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How much sugar is in your Easter egg?

Easter is just around the corner – it’s that time of the year again, when chocolate eggs and chocolate bunnies are on display in every supermarket in Ireland.

This Easter, Irish children and adults will eat their way through more than 1.5 million chocolate eggs: a 168-tonne sugar rush! Have you ever wondered how much sugar is there lurking in your favourite treats?

Children aged 4 to 6 years old should eat no more than 19 grams of added sugar a day, while children aged 7 to 10 years old should have no more than 24 grams.

A standard-sized Cadbury Creme Egg alone contains 26.5 grams (6.5 teaspoons) of sugar.

chocolate-egg-sugar-content

Some larger chocolate eggs can contain 8-10 times the recommended daily sugar intake for children.

For instance, an extra-large Nestle Yorkie chocolate egg contains a staggering amount of 124 grams (31 teaspoons) of sugar: approximately 7 times the daily maximum recommended intake for a 6-year old kid. What’s more, this chocolate egg is sold together with a collection of 3 Yorkie chocolate bars (an extra 80 grams of sugar, approximately).

A research conducted by Safefood Ireland in 2016 revealed that ONE medium Easter egg contains on average 3 times the daily maximum recommended amount of sugar for a 6-year old child:

easter egg sugar
Infographic and data source: the Irish Examiner

Children often end up with a stash of several Easter eggs of various sizes: in the Republic of Ireland, 23% of children will get between 6 and 10 eggs, while 12% will take proud delivery of 10 to 15 eggs. Letting a child eat such a large amount of sugary products in one or few days is a threat to their physical and psychological well-being.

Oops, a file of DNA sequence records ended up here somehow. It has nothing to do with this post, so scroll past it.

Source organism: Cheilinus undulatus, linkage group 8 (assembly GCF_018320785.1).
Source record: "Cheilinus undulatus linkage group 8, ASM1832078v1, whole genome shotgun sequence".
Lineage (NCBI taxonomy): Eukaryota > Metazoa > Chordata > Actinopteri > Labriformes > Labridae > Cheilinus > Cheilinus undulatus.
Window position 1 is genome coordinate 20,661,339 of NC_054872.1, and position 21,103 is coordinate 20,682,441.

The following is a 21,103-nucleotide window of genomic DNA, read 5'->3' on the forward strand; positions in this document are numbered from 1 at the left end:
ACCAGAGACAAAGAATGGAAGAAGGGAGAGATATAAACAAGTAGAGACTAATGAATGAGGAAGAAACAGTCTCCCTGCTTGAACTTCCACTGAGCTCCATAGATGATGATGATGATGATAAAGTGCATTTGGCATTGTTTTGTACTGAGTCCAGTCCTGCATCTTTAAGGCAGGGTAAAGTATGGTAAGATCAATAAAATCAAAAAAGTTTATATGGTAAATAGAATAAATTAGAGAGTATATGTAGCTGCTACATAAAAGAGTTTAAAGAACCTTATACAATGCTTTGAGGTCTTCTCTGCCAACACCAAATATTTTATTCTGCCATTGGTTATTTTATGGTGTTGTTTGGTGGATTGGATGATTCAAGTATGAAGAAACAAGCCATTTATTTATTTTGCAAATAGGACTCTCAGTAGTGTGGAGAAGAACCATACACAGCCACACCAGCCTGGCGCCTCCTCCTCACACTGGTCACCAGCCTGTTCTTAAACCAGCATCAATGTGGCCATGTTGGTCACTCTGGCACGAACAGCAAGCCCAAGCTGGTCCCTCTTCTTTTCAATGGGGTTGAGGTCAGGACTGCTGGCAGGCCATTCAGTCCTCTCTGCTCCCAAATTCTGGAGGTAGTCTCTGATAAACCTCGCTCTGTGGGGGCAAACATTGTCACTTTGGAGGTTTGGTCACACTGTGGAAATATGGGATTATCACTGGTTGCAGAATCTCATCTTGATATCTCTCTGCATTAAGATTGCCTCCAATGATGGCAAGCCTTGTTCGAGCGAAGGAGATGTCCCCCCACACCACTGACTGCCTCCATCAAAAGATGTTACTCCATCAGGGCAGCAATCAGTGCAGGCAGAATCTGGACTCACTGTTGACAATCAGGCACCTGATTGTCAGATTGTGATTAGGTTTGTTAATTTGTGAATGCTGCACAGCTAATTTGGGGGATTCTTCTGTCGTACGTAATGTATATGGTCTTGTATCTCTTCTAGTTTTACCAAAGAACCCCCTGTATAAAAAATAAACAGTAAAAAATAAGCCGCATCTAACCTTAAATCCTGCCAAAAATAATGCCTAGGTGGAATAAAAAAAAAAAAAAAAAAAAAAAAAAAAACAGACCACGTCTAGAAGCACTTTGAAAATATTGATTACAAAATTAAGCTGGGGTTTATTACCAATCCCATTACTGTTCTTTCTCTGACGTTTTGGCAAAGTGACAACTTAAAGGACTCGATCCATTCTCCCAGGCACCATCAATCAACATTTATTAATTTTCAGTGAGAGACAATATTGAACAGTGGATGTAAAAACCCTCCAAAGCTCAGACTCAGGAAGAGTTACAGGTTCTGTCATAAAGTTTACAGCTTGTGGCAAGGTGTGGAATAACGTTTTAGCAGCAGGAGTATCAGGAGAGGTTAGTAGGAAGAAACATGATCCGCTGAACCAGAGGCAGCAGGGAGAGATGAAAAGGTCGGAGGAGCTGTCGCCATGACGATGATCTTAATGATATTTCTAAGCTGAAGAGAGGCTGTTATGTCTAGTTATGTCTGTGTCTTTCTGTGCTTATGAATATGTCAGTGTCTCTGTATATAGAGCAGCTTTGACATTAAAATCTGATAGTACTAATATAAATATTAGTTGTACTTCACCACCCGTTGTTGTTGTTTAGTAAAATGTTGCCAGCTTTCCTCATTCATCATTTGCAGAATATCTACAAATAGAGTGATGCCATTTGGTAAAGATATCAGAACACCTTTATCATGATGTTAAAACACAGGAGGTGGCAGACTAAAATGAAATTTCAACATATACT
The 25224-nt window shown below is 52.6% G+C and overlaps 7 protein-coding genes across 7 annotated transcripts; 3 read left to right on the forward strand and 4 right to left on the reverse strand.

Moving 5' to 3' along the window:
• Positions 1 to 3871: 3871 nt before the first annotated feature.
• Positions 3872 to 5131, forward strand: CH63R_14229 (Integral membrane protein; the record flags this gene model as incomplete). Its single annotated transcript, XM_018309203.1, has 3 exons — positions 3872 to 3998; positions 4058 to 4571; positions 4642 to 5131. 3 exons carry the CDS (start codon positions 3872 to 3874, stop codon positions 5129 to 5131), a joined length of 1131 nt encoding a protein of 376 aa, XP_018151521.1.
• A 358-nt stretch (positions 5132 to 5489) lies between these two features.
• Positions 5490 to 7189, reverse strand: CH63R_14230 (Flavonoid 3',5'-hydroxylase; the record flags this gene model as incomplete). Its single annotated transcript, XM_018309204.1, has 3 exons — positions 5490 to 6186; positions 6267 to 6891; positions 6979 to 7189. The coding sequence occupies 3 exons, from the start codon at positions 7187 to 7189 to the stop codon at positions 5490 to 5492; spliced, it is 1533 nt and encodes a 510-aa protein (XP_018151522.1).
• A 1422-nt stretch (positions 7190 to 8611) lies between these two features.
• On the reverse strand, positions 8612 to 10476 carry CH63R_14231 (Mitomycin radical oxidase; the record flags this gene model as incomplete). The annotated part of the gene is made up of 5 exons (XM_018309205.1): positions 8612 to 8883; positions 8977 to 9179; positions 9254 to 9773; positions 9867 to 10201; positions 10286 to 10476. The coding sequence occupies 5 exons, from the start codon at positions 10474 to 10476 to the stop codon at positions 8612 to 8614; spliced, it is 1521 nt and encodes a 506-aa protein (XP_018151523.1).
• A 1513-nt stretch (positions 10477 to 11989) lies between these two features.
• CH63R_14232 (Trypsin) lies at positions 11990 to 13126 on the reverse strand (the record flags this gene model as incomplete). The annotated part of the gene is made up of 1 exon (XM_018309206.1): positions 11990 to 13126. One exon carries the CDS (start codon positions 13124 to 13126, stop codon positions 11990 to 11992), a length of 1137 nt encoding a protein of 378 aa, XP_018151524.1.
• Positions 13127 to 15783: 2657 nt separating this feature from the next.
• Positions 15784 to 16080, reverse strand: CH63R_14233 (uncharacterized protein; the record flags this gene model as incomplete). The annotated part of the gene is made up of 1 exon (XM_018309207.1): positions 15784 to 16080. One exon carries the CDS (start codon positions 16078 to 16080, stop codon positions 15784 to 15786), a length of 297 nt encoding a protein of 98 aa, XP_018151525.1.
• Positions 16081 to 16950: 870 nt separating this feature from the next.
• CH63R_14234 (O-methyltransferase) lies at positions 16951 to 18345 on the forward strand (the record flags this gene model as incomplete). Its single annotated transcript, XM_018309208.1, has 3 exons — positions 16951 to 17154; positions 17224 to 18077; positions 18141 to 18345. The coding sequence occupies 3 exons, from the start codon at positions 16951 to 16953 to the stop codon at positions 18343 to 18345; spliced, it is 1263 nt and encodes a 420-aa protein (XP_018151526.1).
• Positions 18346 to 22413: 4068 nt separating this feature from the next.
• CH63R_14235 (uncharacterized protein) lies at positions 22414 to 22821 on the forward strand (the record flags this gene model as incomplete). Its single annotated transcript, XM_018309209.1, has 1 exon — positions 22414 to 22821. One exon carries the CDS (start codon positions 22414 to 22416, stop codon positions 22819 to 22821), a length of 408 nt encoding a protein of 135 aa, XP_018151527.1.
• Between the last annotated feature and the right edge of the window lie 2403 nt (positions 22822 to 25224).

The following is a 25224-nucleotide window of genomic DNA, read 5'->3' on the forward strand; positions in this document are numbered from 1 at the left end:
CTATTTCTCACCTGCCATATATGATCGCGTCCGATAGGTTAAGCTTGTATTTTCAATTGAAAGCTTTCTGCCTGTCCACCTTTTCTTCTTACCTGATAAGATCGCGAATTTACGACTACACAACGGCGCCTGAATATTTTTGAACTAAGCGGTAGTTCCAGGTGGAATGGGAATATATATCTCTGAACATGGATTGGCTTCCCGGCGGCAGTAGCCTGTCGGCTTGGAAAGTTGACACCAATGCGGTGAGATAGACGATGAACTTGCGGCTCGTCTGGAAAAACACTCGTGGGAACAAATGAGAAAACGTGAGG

We are not here to take all the fun out of Easter: one sugar bomb every so often isn’t going to make you fat or give you diabetes. Just remember to read the chocolate products’ labels, indulge in moderation and limit your kids’ chocolate intake on Easter Sunday.

Here’s a few tips for a healthier Easter:

  • For the least added sugar, choose dark chocolate (70% cocoa), which has the added health bonus of antioxidants.
  • Individually wrapped pieces of chocolate offer built-in portion control.
  • Try mixing up the celebration with non-sugary gifts, such as coloured hard-boiled eggs or chocolate-covered fruit!
  • Decide how much you and your kids are going to eat and put the rest of the chocolate away, out of reach.
  • The Easter bunny loves carrots: use them for preparing some delicious (and healthy) home-made treats!